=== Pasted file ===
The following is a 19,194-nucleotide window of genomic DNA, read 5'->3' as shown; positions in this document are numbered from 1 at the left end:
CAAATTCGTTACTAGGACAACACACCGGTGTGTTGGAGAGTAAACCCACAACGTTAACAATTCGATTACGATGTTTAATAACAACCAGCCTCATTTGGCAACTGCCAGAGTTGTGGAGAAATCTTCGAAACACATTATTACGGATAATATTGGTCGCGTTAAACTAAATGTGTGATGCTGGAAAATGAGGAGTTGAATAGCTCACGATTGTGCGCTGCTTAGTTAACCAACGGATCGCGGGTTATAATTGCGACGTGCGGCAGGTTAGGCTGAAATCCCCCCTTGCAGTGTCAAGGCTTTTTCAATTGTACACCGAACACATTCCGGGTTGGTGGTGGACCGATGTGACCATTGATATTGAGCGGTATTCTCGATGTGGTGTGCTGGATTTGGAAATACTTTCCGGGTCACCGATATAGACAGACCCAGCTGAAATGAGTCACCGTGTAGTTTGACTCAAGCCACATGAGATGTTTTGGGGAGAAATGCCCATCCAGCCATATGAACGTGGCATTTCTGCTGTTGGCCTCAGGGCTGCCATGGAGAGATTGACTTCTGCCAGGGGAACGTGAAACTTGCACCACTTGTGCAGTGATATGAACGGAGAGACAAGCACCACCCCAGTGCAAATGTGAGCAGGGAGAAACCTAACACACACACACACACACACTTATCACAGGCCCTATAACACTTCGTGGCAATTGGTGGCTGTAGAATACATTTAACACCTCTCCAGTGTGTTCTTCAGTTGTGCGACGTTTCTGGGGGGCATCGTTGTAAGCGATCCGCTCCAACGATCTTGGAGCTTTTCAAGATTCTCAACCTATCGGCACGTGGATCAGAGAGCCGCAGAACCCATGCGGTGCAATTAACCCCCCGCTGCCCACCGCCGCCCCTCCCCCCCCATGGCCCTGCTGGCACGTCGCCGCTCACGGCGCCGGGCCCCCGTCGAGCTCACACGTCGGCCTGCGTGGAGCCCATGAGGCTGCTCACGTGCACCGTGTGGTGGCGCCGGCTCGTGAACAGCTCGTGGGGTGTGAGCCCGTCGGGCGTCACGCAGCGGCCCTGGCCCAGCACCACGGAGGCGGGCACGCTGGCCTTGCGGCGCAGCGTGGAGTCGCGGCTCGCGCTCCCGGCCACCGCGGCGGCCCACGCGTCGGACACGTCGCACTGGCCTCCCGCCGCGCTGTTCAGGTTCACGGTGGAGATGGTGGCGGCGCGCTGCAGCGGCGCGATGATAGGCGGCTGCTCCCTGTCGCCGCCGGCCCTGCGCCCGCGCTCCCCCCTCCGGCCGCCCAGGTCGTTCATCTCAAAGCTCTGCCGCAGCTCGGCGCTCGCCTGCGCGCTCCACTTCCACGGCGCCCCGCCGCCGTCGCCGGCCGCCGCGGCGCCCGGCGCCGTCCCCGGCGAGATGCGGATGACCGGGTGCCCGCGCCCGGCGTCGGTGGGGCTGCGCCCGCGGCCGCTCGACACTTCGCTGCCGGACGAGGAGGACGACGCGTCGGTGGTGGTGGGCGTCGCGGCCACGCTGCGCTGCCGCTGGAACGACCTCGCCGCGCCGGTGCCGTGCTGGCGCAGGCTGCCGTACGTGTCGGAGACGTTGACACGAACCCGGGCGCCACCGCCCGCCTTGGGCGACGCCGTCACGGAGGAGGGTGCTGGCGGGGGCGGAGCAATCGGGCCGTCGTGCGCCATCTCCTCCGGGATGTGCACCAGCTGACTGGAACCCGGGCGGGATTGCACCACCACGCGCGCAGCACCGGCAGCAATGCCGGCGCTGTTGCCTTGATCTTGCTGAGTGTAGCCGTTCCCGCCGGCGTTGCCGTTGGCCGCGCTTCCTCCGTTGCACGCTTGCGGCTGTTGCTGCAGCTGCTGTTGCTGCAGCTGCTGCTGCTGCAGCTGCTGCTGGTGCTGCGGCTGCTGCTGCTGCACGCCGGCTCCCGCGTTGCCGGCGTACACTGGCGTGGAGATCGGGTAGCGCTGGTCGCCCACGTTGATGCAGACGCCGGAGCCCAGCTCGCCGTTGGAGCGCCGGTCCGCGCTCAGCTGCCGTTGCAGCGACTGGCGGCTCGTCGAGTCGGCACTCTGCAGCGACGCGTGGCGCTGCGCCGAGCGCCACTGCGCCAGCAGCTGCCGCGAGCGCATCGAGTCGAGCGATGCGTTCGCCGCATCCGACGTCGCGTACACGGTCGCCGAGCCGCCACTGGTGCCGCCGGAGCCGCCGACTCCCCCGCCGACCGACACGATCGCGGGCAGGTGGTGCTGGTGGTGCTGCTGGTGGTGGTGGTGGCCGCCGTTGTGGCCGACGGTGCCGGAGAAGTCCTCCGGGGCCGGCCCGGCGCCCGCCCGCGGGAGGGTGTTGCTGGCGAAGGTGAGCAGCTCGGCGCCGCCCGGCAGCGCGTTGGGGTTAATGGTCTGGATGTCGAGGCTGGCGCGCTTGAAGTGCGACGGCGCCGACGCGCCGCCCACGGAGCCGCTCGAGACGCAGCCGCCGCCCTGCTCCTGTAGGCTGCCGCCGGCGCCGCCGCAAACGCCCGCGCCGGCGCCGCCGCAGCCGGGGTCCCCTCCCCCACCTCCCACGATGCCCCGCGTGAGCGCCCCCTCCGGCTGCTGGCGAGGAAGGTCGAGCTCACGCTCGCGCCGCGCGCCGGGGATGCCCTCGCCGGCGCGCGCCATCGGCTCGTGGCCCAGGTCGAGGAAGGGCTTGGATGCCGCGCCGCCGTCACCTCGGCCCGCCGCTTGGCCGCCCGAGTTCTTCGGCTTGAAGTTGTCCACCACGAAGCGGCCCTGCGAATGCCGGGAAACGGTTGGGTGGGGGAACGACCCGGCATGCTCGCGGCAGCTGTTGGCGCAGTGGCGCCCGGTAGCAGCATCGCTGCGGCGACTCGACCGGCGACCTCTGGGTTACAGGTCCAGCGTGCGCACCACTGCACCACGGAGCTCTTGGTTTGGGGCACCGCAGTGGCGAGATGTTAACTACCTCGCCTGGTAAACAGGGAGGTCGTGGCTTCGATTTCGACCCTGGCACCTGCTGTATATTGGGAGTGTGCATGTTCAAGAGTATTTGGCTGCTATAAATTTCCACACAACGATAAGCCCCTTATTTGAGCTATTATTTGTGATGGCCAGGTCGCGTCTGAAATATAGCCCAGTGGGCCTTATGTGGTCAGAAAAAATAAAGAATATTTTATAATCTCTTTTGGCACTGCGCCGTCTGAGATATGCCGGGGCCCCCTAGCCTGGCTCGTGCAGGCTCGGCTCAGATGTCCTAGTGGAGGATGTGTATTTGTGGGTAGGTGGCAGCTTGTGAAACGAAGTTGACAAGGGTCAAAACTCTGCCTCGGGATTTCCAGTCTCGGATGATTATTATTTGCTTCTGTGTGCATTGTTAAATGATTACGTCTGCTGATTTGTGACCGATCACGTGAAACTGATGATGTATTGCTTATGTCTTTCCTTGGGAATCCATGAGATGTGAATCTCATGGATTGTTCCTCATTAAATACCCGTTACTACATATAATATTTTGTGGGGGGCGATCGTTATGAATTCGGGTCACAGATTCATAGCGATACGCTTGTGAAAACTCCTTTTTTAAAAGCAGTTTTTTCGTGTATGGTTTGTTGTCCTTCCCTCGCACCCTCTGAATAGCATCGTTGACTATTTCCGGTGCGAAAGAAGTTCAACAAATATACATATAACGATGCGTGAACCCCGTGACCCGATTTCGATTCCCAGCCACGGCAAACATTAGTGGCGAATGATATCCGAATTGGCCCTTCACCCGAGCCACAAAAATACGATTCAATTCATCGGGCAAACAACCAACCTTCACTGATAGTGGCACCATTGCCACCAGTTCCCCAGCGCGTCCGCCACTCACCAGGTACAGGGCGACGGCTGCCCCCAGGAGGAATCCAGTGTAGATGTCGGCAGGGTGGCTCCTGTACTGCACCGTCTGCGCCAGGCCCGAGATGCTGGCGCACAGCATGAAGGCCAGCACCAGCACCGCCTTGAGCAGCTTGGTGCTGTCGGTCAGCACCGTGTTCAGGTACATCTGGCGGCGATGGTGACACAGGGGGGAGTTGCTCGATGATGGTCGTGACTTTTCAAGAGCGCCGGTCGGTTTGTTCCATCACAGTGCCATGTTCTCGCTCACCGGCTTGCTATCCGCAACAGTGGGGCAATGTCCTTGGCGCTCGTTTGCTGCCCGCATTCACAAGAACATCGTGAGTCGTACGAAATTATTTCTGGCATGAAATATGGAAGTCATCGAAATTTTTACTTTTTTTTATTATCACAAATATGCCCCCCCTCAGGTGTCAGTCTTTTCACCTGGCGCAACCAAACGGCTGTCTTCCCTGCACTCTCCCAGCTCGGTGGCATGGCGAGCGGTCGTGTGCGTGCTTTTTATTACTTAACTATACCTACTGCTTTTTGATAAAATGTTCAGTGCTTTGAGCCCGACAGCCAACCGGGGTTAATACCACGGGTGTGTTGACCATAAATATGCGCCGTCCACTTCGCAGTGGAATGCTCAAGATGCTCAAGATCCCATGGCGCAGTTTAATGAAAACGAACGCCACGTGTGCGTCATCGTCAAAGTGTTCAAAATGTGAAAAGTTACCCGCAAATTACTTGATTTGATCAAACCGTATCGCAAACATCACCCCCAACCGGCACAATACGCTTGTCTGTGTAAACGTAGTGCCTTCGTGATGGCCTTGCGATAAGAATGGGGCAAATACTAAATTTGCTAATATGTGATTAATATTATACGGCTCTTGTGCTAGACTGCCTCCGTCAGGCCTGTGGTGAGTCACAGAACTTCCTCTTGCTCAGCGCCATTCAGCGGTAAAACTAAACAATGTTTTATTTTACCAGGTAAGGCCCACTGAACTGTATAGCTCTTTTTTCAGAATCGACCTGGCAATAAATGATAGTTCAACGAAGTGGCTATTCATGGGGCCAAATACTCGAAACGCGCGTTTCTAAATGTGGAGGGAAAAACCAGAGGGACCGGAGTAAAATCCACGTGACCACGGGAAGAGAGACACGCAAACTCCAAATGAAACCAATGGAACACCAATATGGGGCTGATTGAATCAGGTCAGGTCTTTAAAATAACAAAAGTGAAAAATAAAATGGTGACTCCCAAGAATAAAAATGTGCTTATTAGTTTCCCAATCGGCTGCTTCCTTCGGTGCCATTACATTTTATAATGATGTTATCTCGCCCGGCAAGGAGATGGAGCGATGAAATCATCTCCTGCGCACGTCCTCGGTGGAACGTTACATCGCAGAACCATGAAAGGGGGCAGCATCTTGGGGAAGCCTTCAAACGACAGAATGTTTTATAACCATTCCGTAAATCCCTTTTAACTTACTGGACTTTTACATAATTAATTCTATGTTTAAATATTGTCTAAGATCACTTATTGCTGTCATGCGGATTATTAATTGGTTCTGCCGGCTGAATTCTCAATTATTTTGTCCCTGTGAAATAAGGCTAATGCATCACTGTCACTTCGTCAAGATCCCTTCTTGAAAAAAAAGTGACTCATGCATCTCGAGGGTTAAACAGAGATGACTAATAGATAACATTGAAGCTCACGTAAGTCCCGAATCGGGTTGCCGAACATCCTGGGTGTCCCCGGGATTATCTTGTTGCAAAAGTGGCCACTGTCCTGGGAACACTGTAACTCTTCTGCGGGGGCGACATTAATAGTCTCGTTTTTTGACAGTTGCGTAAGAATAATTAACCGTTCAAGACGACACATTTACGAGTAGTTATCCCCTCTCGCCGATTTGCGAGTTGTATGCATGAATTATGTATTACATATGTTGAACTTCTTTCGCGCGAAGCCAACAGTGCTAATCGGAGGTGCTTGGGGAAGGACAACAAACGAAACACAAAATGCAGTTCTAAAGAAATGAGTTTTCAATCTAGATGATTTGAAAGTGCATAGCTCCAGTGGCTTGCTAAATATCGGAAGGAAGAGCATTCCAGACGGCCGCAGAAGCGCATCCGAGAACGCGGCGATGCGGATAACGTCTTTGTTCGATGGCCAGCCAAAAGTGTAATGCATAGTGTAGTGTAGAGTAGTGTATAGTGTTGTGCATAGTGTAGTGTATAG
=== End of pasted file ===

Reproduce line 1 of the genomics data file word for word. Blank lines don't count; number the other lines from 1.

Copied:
The following is a 19,194-nucleotide window of genomic DNA, read 5'->3' as shown; positions in this document are numbered from 1 at the left end: